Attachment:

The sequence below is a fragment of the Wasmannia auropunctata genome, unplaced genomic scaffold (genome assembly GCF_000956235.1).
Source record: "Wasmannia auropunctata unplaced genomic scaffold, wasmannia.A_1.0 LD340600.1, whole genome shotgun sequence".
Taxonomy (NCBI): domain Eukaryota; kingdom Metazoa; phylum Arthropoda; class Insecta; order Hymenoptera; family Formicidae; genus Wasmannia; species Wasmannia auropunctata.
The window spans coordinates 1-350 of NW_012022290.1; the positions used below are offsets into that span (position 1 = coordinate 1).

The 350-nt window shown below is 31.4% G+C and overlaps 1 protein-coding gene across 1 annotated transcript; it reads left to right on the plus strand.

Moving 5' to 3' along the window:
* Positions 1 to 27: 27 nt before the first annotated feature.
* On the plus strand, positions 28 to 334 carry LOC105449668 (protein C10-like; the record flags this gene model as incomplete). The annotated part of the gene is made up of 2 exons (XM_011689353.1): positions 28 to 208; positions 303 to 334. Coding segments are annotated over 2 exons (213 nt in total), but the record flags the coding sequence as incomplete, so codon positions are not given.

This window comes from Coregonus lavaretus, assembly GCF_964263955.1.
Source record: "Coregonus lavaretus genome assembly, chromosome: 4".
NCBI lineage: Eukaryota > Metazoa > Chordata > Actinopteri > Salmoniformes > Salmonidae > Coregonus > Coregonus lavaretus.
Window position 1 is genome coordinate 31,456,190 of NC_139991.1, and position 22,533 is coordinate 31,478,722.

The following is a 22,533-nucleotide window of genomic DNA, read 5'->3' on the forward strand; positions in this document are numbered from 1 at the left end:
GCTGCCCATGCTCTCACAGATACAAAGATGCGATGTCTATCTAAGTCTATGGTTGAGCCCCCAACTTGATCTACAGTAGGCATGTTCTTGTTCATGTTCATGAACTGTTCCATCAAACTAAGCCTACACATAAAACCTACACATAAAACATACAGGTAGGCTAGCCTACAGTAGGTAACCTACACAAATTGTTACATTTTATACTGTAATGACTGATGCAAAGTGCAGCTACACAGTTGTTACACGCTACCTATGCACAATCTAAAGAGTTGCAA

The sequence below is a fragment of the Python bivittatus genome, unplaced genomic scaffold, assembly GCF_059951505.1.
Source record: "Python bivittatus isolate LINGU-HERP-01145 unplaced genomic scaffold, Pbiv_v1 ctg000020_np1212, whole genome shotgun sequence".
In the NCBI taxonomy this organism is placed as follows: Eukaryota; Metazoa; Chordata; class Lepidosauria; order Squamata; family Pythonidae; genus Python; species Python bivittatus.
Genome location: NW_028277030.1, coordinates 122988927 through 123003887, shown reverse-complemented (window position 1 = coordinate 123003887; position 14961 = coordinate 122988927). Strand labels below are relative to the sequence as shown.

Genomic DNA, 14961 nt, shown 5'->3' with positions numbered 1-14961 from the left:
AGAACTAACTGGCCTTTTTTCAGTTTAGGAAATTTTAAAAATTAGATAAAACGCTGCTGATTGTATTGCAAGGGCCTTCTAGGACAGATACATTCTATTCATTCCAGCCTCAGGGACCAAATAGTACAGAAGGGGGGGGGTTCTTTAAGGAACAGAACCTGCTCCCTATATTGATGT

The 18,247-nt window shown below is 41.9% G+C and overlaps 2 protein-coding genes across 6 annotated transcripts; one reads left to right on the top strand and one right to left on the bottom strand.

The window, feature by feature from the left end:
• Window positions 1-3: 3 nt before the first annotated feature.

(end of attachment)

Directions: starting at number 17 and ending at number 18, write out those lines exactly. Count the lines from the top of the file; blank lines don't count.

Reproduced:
In the NCBI taxonomy this organism is placed as follows: Eukaryota; Metazoa; Chordata; class Lepidosauria; order Squamata; family Pythonidae; genus Python; species Python bivittatus.
Genome location: NW_028277030.1, coordinates 122988927 through 123003887, shown reverse-complemented (window position 1 = coordinate 123003887; position 14961 = coordinate 122988927). Strand labels below are relative to the sequence as shown.